Some people did not like the next album, Peace and Love, because it represented a bit of a departure, with other band members taking on more singing and songwritings duties. (Shane MacGowan's alcohol and drug addictions were starting to affect the band. I once read that Shane bragged that he had not been sober for a whole day since he was 14.) But I liked this album, and it had some great classic-sounding Pogues songs, and one of my all-time favorites, "My Blue Heaven."

Hell's Ditch was viewed as a return to form, and indeed this is a great album. It features everything I love about the Pogues -- Shane's drunken singing and marvelous Irish melodies. The album feels more cheery than others, and for a pick-me up, this is often my go-to Pogues album.

Then I thought the Pogues broke up, but actually Shane just left the band (or was kicked out). The remaining members put out a couple of albums, but they were nothing like the old Pogues. They did create some nice songs, including the splendid "Tuesday Morning," which I first heard in a club in Scotland. I went to see the Pogues in concert in Glasgow, and it was a great show -- the new singer, Spider Stacy, did a pretty good job singing all of Shane's old songs, but it just was not the same.

The Pogues have about three or four different best-of albums out, and any one of them would be a good start for the novice.

In high school, my friends and I would sometimes drive by the the mall parking lot (the hangout spot of Marion, Indiana), where all the kids in Camaros and acid wash jeans were blaring their Bon Jovi. We liked to cruise by with the Pogues at full blast, just because it was so different than anything else anyone listened to. After all, the band name comes from the Gaelic phrase "Pogue Mahone" which means "kiss my ass."

Now, when I load up the Pogues for old time's sake, I am still amazed at the passion, musicianship, and pure fun of this unbelievably good traditional Irish punk band.

Favorite Pogues Album:
If I Should Fall from Grace with God

The band, along with fellow drunken Irishman James Joyce

Favorite Pogues Songs:
"Medley"; "If I Should Fall from Grace with God"; "The Sunny Side of the Street"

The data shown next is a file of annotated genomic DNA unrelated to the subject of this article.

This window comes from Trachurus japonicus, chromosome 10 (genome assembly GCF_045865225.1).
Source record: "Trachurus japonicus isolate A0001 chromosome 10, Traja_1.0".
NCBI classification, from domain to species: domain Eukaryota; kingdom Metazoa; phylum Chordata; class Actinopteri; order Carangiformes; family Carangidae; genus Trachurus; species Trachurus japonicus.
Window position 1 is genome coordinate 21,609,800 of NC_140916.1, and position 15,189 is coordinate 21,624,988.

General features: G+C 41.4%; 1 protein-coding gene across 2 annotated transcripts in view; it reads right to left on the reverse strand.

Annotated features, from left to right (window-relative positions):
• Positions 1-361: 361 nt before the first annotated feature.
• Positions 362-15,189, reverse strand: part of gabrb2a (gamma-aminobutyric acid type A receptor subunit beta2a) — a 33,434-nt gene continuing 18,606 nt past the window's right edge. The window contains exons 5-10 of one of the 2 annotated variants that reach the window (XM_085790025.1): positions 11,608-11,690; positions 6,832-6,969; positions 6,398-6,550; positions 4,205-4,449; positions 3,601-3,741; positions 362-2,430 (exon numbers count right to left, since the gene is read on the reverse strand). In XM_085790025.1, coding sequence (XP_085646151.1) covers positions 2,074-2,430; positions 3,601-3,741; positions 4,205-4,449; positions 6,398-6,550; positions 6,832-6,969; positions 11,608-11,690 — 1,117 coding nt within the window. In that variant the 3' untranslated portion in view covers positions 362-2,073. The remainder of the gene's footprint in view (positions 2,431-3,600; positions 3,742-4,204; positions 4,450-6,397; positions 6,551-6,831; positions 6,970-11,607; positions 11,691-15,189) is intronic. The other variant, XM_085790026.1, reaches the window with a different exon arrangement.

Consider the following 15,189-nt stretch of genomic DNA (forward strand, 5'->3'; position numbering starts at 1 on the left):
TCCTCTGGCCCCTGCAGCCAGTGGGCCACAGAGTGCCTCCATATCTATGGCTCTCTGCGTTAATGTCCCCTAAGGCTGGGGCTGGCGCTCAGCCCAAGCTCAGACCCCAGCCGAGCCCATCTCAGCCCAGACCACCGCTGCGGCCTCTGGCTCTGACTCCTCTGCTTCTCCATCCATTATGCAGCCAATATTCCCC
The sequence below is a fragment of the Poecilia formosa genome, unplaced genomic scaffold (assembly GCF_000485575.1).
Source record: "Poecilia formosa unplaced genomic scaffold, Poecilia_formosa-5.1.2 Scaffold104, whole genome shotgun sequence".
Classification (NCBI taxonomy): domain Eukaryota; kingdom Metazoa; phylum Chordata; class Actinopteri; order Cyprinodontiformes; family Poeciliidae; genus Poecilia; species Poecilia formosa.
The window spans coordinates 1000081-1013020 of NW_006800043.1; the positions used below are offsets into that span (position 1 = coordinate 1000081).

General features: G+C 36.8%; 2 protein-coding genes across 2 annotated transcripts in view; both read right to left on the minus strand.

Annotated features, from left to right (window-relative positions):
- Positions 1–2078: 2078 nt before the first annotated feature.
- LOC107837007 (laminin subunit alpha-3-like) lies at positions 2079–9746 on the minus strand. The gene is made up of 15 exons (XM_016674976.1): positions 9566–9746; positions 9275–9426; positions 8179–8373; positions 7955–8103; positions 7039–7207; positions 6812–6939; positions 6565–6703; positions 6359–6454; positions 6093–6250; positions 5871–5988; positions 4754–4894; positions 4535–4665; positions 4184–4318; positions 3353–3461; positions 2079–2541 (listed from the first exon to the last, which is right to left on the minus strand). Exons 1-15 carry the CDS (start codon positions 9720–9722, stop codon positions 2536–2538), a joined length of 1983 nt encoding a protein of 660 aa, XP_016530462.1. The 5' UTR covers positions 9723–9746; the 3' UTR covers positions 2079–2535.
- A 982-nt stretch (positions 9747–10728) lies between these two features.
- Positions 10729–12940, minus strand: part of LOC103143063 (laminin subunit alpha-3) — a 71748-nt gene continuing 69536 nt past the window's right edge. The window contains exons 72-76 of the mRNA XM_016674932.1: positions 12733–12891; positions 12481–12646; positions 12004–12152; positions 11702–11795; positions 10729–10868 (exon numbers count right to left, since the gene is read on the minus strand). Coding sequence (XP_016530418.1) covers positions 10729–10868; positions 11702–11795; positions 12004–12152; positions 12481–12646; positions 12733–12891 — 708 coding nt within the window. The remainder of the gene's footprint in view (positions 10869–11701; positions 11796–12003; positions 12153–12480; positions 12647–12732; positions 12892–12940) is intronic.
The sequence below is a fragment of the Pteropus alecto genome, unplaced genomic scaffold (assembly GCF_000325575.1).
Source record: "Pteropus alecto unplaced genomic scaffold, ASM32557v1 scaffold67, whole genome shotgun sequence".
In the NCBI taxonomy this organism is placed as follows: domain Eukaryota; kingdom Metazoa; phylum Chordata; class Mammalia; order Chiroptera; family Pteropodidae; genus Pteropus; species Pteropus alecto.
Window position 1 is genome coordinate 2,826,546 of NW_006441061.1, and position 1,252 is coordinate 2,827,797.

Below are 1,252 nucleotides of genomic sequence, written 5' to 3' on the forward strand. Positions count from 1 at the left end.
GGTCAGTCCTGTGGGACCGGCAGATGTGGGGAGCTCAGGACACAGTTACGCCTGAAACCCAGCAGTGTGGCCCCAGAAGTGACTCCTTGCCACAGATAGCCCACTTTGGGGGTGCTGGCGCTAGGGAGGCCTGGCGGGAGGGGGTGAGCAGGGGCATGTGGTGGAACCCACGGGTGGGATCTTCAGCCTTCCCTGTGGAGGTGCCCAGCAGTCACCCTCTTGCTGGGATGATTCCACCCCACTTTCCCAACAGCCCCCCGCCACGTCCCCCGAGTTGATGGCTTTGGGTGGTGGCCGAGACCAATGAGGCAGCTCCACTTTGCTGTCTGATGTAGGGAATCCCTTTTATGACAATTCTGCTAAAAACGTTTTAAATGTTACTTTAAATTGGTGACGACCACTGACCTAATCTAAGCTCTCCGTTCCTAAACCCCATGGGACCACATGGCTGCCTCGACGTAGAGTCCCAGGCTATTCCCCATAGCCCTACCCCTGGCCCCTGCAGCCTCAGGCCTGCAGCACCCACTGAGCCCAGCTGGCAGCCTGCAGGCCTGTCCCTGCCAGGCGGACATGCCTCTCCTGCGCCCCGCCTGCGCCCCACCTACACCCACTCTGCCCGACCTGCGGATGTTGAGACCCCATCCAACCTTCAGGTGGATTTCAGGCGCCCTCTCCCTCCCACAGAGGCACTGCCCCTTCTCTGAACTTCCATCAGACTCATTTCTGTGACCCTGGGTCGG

Other Seminal Pogues Songs: "Transmetropolitan"; "Waxie's Dargle"; "The Boys from County Hell"; "The Sick Bed of Cuchuliann"; "Wild Cats of Kilkenny"; "I'm a Man You Don't Meet Every Day"; "Sally MacLennane"; "Jesse James"; "Dirty Old Town"; "The Gentleman Soldier"; "And the Band Played Waltzing Matilda"; "The Turkish Song of the Damned"; "Bottle of Smoke"; "Fairytale of New York"; "Fiesta"; "South Australia"; "Medley"; "Streets of Sorrow/Birmingham Six"; "Lulluby of London"; "A Rainy Night in Soho"; "Yeah Yeah Yeah Yeah"; "White City"; "Young Ned of the Hill"; "Misty Morning, Albert Bridge"; "Lorelei"; "Sayonara"; "Ghost of a Smile"; "Summer in Siam"; "Rain Street"; "London Girl"; "Tuesday Morning"

Past Band Posts: New Order / The Smiths / Belle and Sebastian / Underworld / R.E.M. / The Beatles / The Boo Radleys / Saint Etienne
/ Depeche Mode / The Chemical Brothers


At 8:41 PM, Blogger Josh posited...

ah yeah. sally maclennan and obviously dirty old town although the pogues only covered it.

At 6:33 PM, Blogger Josh posited...

they just don't understand i guess

At 6:37 PM, Blogger CoachDub posited...

It's ok, Josh. My band posts always get the fewest comments. My hope is that one or two readers might check out the band on iTunes or something.

But I have certainly enjoyed listening to them for the first time in a long time!

At 12:45 AM, Blogger constant_k posited...

An old man who bore an unmistakable resemblance to Shane MacGowan offered to tow my car to the shop when it died the yesterday.

I politely declined. What can I say, I have trouble trusting someone who doesn't own their own teeth.